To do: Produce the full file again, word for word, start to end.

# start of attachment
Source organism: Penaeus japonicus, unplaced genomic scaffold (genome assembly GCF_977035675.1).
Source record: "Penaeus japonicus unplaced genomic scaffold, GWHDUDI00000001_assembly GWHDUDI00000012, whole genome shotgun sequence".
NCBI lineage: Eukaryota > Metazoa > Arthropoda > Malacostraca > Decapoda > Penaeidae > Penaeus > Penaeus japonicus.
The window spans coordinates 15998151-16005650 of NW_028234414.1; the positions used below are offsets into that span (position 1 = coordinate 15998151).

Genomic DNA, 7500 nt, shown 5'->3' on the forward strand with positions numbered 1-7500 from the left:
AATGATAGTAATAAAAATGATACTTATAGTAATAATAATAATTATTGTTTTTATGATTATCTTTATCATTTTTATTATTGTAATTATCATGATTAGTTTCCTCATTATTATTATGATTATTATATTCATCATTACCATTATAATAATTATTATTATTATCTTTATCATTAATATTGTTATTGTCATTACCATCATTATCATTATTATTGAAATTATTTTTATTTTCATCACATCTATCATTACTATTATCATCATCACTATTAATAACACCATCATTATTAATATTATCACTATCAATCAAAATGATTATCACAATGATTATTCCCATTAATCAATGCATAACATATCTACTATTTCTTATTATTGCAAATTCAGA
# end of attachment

Source organism: Penaeus japonicus, unplaced genomic scaffold (genome assembly GCF_977035675.1).
Source record: "Penaeus japonicus unplaced genomic scaffold, GWHDUDI00000001_assembly GWHDUDI00000012, whole genome shotgun sequence".
NCBI lineage: Eukaryota > Metazoa > Arthropoda > Malacostraca > Decapoda > Penaeidae > Penaeus > Penaeus japonicus.
The window spans coordinates 15998151-16005650 of NW_028234414.1; the positions used below are offsets into that span (position 1 = coordinate 15998151).

Genomic DNA, 7500 nt, shown 5'->3' on the forward strand with positions numbered 1-7500 from the left:
AATGATAGTAATAAAAATGATACTTATAGTAATAATAATAATTATTGTTTTTATGATTATCTTTATCATTTTTATTATTGTAATTATCATGATTAGTTTCCTCATTATTATTATGATTATTATATTCATCATTACCATTATAATAATTATTATTATTATCTTTATCATTAATATTGTTATTGTCATTACCATCATTATCATTATTATTGAAATTATTTTTATTTTCATCACATCTATCATTACTATTATCATCATCACTATTAATAACACCATCATTATTAATATTATCACTATCAATCAAAATGATTATCACAATGATTATTCCCATTAATCAATGCATAACATATCTACTATTTCTTATTATTGCAAATTCAGA